City's current rental policy needs to be enforced
In last week’s column, I mentioned that the short-term rental task force was struggling to come up with new regulations that are any better than what is already on the books. One alert reader picked up on my statement, “I share their frustration because the answer is so obvious…” He wants to know what that obvious answer is. It’s right there in the city’s own website.
Simply go to www.cityofdestin.com. Enter “short term rental application” in the search engine. Registration terms and conditions are covered on pages 1-4 with existing regulations covered on pages 5-9. We don’t need to re-invent the wheel.
Note that these nine pages are clear, concise and comprehensive. They could be the work of a legal scholar or a language professor. It’s that good. All these regulations are easily enforceable. The only problem is that some of them, (the most important ones) have never been enforced by the city. Even the very best of regulations will never work if they are never enforced.
These nine pages address all four issues associated with single-family short-term rentals: Registration, litter, parking and noise. The word “occupancy” is never mentioned. And for good reason. Government can enforce registration, litter, parking and noise. Government can also enforce occupancy in public places such as restaurants, bars, theaters and other public gathering places.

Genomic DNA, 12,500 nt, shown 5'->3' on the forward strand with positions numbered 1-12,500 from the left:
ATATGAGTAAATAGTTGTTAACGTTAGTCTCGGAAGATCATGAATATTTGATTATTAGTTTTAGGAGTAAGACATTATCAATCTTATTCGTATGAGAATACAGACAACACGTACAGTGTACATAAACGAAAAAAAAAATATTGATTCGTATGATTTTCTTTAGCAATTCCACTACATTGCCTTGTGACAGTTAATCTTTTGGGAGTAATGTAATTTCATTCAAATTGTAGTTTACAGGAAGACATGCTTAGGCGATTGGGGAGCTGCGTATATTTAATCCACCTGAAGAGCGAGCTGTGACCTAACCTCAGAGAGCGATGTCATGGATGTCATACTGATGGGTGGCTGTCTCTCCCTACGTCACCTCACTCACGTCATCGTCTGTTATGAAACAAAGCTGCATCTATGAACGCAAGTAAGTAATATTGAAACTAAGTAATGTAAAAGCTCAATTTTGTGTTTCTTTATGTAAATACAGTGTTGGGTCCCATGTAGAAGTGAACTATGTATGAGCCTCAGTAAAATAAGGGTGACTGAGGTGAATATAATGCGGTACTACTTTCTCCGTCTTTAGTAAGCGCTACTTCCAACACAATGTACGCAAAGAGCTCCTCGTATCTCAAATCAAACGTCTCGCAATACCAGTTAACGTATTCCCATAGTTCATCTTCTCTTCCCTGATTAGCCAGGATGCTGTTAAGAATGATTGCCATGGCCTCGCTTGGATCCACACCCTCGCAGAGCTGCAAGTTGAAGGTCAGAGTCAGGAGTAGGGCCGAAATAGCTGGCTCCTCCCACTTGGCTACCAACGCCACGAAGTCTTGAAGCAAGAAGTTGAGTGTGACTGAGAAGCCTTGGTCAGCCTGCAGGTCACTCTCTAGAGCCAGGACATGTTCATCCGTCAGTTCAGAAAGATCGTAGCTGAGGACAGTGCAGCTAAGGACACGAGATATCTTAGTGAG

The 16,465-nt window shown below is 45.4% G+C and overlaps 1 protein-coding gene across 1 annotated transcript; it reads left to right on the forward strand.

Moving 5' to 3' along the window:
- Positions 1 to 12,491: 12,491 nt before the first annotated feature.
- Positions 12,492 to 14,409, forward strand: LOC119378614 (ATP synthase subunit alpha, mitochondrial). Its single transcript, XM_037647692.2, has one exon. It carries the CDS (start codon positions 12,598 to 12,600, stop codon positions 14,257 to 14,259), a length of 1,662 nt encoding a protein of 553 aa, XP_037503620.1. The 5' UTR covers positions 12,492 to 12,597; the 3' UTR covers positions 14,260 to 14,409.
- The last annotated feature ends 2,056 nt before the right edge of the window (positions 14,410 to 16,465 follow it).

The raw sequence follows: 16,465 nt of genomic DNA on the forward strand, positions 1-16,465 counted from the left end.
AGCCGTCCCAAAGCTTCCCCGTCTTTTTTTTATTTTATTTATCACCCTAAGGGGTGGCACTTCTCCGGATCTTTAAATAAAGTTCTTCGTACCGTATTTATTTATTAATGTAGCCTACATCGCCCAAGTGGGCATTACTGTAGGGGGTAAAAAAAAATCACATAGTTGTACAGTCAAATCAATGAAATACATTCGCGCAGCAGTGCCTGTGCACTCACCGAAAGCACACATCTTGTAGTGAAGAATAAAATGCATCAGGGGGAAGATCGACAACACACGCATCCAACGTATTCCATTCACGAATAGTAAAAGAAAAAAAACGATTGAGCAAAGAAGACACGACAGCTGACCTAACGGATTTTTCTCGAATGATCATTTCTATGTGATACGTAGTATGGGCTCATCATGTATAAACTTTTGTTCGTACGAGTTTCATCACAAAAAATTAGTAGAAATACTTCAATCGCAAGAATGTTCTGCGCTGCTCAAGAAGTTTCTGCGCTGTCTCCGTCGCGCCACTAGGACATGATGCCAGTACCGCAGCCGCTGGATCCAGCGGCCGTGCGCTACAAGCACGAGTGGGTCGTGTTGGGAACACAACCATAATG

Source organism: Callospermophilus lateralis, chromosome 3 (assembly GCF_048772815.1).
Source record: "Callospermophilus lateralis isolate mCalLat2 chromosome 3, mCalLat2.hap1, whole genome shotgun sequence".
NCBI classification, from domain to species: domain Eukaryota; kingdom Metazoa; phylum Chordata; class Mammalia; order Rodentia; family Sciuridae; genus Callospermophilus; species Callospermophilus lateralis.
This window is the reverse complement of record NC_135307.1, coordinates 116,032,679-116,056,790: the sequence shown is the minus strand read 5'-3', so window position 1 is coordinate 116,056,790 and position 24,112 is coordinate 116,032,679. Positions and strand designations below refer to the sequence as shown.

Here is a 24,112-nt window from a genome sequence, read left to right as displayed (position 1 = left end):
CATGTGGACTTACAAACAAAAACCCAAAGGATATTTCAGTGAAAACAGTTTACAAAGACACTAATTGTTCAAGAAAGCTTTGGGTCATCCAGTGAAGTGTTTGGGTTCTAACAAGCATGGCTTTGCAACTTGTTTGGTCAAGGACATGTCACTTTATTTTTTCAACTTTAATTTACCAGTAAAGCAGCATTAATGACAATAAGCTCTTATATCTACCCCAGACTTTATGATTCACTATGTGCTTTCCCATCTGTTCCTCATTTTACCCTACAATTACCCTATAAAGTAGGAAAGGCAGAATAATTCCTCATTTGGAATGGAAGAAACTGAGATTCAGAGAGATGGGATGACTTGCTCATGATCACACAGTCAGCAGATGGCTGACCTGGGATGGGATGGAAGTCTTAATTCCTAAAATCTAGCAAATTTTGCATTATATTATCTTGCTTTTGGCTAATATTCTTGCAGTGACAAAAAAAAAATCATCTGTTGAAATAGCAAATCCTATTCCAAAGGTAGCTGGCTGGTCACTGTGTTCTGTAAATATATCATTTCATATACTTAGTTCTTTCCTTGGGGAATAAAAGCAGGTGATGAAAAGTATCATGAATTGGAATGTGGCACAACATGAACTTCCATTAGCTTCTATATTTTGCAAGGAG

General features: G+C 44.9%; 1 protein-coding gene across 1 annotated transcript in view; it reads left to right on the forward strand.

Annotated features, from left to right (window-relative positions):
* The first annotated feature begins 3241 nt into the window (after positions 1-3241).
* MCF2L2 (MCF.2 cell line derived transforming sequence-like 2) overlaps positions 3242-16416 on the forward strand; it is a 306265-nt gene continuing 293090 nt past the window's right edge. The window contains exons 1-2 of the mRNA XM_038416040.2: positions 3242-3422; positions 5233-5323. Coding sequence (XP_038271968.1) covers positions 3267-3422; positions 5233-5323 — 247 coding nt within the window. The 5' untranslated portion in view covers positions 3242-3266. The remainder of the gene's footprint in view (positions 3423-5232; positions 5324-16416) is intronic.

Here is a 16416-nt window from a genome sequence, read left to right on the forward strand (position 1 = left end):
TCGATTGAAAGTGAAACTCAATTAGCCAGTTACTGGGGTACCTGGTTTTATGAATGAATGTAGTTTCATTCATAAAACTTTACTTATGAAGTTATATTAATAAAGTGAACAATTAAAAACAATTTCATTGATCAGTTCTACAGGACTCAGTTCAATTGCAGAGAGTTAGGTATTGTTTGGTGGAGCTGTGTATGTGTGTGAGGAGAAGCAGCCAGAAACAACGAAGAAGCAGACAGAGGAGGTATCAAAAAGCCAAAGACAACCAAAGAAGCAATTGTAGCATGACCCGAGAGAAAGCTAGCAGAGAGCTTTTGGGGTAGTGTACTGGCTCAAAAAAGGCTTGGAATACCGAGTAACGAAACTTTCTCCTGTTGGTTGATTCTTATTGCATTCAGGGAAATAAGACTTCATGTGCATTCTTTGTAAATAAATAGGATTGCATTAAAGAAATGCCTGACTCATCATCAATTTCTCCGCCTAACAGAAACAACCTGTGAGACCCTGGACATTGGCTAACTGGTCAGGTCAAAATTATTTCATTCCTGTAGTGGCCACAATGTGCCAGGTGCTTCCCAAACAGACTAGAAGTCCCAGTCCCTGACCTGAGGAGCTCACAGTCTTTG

But there is a pesky little thing called the Fourth Amendment to the U. S. Constitution that gets in government’s way when it tries to intrude into a private home, even a rental home:
“The right of the people to be secure in their persons, papers, and effects against unreasonable searches and seizures shall not be violated, and no Warrants shall issue but upon probable cause, supported by Oath or affirmation, and particularly describing the place to be searched, and the persons or things to be seized.”
That means that government is required to obtain a probable cause warrant before conducting a head count or bed check in any home, including a rental home. Occupancy limits and enforcement are the sole responsibility of the designated Responsible Party, which is defined as the owner or the owner’s agent. That’s why occupancy is not mentioned in existing regulations.
Here is a simplified description of what is already on the books: Registration is required, no illegal parking, no littering and no excessive noise. Multiple violations and/or unpaid fines will result in a lien against the owner’s property.
The dedicated, unpaid volunteers on the short-term rental task force are working hard every week struggling to come up with something better than what we already have. We appreciate their effort. However, I suggest they look first into another revision, if necessary, to existing regulations. It would make their job a lot easier. They deserve it.
Jack Simpson has owned and managed rental properties in Destin since 1974 and has lived in the city since 1983. His column is designed to start conversations in the community. To respond to Jack’s column in The Log, email your letter to the editor or guest column to firstname.lastname@example.org. To contact Jack directly, email email@example.com.